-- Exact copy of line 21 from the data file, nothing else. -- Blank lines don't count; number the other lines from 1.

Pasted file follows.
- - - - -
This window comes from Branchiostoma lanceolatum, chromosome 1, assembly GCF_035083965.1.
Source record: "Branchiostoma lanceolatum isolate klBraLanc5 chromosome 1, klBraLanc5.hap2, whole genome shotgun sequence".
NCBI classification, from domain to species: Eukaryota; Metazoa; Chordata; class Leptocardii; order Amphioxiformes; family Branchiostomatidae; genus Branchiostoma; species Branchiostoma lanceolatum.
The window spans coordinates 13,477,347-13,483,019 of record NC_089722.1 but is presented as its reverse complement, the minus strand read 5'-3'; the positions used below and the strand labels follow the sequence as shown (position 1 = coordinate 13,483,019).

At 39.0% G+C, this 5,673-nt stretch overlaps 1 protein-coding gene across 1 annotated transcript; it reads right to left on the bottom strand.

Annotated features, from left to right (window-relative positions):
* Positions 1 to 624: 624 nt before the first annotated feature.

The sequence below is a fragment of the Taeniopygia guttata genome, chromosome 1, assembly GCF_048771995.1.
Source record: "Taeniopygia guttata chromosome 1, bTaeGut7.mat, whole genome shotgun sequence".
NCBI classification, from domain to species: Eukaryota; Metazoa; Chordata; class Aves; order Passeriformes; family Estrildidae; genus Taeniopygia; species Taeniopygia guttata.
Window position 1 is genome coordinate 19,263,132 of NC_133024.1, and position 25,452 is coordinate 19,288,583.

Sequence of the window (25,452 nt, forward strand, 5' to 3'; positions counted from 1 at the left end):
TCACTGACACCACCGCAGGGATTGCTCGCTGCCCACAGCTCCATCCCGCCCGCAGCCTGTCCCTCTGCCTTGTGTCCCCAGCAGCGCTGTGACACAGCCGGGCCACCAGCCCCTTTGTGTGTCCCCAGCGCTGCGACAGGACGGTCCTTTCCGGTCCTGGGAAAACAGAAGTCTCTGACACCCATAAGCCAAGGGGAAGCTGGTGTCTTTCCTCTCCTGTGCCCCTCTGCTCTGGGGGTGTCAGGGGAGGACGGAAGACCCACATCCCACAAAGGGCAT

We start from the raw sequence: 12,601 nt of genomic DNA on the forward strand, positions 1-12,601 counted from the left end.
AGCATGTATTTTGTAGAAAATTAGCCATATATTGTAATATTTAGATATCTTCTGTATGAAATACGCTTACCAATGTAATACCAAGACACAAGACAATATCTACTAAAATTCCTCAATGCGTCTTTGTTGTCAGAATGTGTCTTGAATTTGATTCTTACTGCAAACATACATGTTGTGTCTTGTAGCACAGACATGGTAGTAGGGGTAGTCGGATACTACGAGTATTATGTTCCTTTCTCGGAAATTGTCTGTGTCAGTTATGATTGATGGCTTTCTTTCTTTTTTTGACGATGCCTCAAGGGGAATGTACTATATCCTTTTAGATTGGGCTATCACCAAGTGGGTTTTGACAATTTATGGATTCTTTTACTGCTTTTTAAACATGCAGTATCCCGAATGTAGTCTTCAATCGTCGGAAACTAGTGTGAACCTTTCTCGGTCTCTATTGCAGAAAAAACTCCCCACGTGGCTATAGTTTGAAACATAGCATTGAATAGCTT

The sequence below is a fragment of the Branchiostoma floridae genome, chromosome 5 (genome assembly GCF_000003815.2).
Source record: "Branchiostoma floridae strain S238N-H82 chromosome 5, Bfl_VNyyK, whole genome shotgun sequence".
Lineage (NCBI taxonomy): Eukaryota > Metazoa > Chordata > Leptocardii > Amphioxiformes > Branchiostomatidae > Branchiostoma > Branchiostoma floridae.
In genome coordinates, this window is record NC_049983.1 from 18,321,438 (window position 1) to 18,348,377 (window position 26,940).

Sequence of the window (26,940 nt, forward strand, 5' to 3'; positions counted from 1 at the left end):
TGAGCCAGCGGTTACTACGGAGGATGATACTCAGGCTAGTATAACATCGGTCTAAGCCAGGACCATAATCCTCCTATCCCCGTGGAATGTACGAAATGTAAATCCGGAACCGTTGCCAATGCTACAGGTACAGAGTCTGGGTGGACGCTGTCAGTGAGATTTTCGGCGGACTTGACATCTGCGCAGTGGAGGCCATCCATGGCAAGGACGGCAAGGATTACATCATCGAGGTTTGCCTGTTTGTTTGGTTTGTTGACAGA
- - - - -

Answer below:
TGAGCCAGCGGTTACTACGGAGGATGATACTCAGGCTAGTATAACATCGGTCTAAGCCAGGACCATAATCCTCCTATCCCCGTGGAATGTACGAAATGTAAATCCGGAACCGTTGCCAATGCTACAGGTACAGAGTCTGGGTGGACGCTGTCAGTGAGATTTTCGGCGGACTTGACATCTGCGCAGTGGAGGCCATCCATGGCAAGGACGGCAAGGATTACATCATCGAGGTTTGCCTGTTTGTTTGGTTTGTTGACAGA